10 Secrets for Making a To-do List That Works in the Project Management Tool

To-do List

You’re too used to every other productivity guru talking about their to-do list. Somehow, they manage to note down everything they have to do in a day and get it done. How does that happen? Especially when you struggle with making a list itself.

Well, we’re all built differently. Some people only need to make to-do lists in their minds. Others like us can use the help of a project management tool like Clovine to create our to-do lists. We have to follow a plan; otherwise, we fall right back into procrastination even with a project management system to keep us organized.

Do you want to know the 10 secrets to create a successful to-do list in a project management tool? Let’s begin.

10 secrets for making a successful to-do list inside a project management tool

Choose the right project management tool.

Not every project management tool will work for you. If you don’t like the interface of the tool, building a good to-do list is impossible.

Some people get overwhelmed with the number of options in a project management system. The variety of options can make it confusing. At the same time, you need features such as due date, priority, etc.

So, look for a project management tool that has all of it but doesn’t overwhelm your senses. Clovine is a good example where they have all the essential functions. Additionally, you can choose the visual form for the list that appeals to you the most. There’s the option of Mind map, Gantt, and Kanban view.

Create multiple projects

Create a couple of projects instead of general to-do lists. We tend to mix up everything in to-do lists. For example, emailing your clients the details of an app and finalizing the design for the landing page of a website shouldn’t be on the same list. If they are part of different projects, you should treat them as such.

Separate your projects.

Give a proper name to each project

Name each project about its task. Don’t name it something ambiguous. Instead, be specific about your main task. For example, perhaps your task for the week is to build a website. Well, name it ‘build a website. ‘This helps you keep track of your actual goal and why it’s essential.

Create small tasks

Once your projects are sorted, it’s time to create small tasks. Don’t worry about assigning due dates and such for now.

Simply enter a project board and begin creating the small tasks you need to do for the project. These are your actual to-do list. Then, these are what you have to do to finish the big task.

You have a much better chance of getting it done when you divide it into small tasks and clearly understand why you’re performing the job. It’s also way neater this way.

Choose a structure for your to-do lists

Once you have the to-do list, it’s good to decide on a structure. For example, you can arrange your tasks by the due date or priority.

For example, if you use the Kanban view, you can see which tasks are in progress, waiting, or complete.

Clovine even provides a task summary report to see the total number of tasks in progress, waiting, and issues at a glance.

Always have a due-date

If it’s a company project, you probably have a timeframe for each task anyway. So you can afford to be more wishy-washy for personal projects in terms of the due date. However, it’s better not to make that mistake.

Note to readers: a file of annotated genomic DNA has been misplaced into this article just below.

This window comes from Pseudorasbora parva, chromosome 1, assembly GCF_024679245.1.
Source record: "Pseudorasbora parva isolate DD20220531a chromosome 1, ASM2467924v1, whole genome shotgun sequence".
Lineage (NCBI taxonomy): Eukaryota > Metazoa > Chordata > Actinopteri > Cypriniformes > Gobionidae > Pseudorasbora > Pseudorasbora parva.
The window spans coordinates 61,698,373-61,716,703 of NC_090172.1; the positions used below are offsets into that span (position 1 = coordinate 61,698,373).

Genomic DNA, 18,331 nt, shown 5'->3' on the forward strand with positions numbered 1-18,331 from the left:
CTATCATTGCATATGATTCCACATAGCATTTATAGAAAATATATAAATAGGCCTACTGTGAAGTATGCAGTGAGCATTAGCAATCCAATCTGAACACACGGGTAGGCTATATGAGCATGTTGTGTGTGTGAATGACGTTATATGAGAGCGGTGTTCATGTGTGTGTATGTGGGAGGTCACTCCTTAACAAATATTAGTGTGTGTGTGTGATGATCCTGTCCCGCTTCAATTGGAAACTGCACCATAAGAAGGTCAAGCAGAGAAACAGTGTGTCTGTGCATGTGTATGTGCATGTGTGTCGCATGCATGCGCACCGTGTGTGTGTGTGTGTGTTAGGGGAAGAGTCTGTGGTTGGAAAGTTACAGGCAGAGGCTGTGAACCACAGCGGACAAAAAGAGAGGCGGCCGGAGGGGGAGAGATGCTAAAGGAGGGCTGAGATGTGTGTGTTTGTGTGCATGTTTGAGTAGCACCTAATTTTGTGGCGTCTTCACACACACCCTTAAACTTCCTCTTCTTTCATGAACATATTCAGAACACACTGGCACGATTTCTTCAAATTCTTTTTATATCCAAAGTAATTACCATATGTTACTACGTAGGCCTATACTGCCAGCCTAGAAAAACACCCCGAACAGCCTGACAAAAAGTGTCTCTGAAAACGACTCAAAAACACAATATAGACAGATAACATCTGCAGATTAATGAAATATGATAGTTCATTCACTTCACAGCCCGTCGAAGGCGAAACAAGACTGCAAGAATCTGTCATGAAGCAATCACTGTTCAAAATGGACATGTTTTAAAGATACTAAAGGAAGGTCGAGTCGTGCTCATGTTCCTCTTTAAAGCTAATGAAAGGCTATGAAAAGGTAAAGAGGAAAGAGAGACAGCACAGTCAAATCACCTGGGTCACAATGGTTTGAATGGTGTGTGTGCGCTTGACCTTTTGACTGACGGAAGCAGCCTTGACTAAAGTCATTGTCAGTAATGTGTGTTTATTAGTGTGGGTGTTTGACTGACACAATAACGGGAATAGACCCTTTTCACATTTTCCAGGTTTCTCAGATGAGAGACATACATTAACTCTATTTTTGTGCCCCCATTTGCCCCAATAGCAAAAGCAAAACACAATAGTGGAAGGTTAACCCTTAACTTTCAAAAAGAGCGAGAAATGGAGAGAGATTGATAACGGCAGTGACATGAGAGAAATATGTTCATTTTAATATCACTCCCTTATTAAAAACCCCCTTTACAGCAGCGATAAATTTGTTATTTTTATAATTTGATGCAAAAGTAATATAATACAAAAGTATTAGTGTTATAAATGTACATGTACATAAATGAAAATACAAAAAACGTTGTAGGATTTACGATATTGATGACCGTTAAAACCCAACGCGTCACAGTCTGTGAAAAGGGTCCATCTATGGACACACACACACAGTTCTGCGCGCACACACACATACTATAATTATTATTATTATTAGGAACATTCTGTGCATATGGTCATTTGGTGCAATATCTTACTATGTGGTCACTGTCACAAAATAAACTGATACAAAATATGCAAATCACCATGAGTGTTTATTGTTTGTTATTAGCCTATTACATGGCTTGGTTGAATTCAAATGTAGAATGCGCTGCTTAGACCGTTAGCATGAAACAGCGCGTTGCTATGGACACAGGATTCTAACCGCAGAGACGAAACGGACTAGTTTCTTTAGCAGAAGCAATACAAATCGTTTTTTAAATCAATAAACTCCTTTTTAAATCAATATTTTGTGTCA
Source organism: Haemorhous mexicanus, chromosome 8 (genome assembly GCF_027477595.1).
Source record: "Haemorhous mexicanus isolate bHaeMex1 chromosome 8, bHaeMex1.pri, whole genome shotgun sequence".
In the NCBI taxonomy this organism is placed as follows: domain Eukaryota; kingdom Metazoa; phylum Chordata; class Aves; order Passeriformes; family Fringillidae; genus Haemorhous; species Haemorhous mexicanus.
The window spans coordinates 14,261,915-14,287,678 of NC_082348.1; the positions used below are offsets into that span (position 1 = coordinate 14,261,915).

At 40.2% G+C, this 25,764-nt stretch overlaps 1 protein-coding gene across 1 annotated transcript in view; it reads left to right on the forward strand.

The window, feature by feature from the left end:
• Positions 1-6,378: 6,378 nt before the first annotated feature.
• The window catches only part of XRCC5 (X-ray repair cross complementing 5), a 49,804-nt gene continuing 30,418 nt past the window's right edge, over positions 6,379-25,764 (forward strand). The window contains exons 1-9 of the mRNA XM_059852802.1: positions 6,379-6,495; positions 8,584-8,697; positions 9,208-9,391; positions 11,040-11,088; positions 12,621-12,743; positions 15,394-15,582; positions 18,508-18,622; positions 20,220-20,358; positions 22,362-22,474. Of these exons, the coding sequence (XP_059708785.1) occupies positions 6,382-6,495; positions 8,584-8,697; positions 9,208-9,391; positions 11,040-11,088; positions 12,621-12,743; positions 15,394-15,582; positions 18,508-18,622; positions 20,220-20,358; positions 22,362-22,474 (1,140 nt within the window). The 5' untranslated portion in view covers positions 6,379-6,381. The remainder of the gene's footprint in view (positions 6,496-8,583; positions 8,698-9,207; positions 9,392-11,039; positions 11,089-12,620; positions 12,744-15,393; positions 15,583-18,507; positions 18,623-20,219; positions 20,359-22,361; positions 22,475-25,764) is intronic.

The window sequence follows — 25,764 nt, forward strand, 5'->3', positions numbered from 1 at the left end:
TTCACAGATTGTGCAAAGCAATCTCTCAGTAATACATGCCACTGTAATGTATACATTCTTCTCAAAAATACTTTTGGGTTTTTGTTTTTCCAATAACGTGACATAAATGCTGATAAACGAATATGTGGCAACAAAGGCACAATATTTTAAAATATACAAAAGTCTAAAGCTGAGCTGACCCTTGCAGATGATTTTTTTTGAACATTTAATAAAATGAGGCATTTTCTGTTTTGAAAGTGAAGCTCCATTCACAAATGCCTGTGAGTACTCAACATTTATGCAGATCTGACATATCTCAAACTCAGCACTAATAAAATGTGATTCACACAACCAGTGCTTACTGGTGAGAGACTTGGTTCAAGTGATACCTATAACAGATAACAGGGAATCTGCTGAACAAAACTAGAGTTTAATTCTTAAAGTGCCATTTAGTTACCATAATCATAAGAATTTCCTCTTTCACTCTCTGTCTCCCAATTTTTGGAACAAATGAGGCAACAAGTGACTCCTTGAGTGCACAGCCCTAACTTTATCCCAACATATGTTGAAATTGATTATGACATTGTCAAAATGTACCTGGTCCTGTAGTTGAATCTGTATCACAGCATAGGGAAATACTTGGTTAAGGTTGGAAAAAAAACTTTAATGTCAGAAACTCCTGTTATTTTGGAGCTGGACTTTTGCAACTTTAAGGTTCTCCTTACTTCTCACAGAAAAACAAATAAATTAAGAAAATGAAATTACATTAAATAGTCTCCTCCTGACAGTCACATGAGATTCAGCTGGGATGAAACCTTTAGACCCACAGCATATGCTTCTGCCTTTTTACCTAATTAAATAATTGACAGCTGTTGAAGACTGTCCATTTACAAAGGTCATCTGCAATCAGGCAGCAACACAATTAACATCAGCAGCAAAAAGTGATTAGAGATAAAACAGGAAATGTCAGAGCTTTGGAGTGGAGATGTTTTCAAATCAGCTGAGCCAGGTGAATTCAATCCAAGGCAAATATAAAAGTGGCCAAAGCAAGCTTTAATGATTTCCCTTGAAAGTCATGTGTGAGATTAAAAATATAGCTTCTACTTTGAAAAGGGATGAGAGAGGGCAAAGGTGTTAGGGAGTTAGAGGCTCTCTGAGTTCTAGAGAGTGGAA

No matter the nature of the project, always have a due date. Even if you don’t have a set hard date in your mind, it’s still better to assign a random date shortly. If you don’t get it done by then, you can move the date. However, you should always have a due date.

Make an actionable list.

The to-dos shouldn’t be an idea or thought you had. Instead, it should be definite actions you can take. Thoughts and to-dos shouldn’t be in the same place. Don’t write half-formed ideas. Instead, write down the result of those ideas.

Write the task you’ll accomplish from taking a particular course. Additionally, you can link the course to the task as a resource.

Group similar tasks together

Don’t switch from one project to another in a day. Instead, focus on a single project for the day. Then, look for to-dos within the project which have a similar theme.

List those to-dos together. When you sit down to work, go through the batch of to-dos.

Our mind takes some time to switch from one task to another. By focusing on a similar set of tasks, we can keep the flow and increase our productivity.

Don’t turn on notifications.

Project management tools ideally come with a notification feature. They remind you when you are too close to the due date and have made no progress on a particular task.

While a great feature, these notifications can be distracting when focusing on a task. Ultimately, you’re trying to get the main goal done. So, even if you haven’t made progress on the landing page but are currently working on the ‘About’ page.

You don’t need to receive a notification at that moment to increase your anxiety about the progress of the entire website.

Once you’re finished for the day, turn the notifications back on.

Remove tasks from your to-do lists

It probably got a bit out of hand when you first made the task list. Because you didn’t have any idea what the shape of the project would be at the end.

While you’re halfway through finishing a project, it’s good to look through the task. Find the ones you don’t have to do ultimately and remove them. Less clutter always makes for more productivity.

 Final Thoughts

To-do lists in project management tools aren’t only beneficial for you and your team members. Having a clear road on the tasks a project requires will help the entire team focus. You can also assign tasks to specific members inside a project management system to make it easier.